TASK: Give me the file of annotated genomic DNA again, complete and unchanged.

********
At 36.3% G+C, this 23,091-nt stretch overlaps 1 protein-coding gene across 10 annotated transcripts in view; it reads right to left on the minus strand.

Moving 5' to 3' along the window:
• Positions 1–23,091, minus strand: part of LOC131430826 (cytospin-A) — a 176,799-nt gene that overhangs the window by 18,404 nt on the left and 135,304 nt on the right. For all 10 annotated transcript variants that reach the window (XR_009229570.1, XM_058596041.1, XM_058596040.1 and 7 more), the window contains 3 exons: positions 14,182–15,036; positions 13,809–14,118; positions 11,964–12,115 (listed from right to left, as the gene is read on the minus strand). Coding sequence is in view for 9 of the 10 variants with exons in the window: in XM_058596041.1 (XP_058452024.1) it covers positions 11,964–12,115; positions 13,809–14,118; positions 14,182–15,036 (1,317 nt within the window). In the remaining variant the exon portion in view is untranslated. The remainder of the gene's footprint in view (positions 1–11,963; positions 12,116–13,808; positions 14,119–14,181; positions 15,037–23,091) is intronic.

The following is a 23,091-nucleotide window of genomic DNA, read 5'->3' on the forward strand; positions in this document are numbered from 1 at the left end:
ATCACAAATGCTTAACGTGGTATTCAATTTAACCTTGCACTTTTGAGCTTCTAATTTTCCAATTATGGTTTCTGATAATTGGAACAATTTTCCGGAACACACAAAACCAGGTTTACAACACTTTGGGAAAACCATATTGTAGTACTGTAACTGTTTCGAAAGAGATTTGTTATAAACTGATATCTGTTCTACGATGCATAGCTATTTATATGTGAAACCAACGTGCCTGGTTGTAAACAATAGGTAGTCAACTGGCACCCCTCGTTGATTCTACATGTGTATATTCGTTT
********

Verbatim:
At 36.3% G+C, this 23,091-nt stretch overlaps 1 protein-coding gene across 10 annotated transcripts in view; it reads right to left on the minus strand.

Moving 5' to 3' along the window:
• Positions 1–23,091, minus strand: part of LOC131430826 (cytospin-A) — a 176,799-nt gene that overhangs the window by 18,404 nt on the left and 135,304 nt on the right. For all 10 annotated transcript variants that reach the window (XR_009229570.1, XM_058596041.1, XM_058596040.1 and 7 more), the window contains 3 exons: positions 14,182–15,036; positions 13,809–14,118; positions 11,964–12,115 (listed from right to left, as the gene is read on the minus strand). Coding sequence is in view for 9 of the 10 variants with exons in the window: in XM_058596041.1 (XP_058452024.1) it covers positions 11,964–12,115; positions 13,809–14,118; positions 14,182–15,036 (1,317 nt within the window). In the remaining variant the exon portion in view is untranslated. The remainder of the gene's footprint in view (positions 1–11,963; positions 12,116–13,808; positions 14,119–14,181; positions 15,037–23,091) is intronic.

The following is a 23,091-nucleotide window of genomic DNA, read 5'->3' on the forward strand; positions in this document are numbered from 1 at the left end:
ATCACAAATGCTTAACGTGGTATTCAATTTAACCTTGCACTTTTGAGCTTCTAATTTTCCAATTATGGTTTCTGATAATTGGAACAATTTTCCGGAACACACAAAACCAGGTTTACAACACTTTGGGAAAACCATATTGTAGTACTGTAACTGTTTCGAAAGAGATTTGTTATAAACTGATATCTGTTCTACGATGCATAGCTATTTATATGTGAAACCAACGTGCCTGGTTGTAAACAATAGGTAGTCAACTGGCACCCCTCGTTGATTCTACATGTGTATATTCGTTT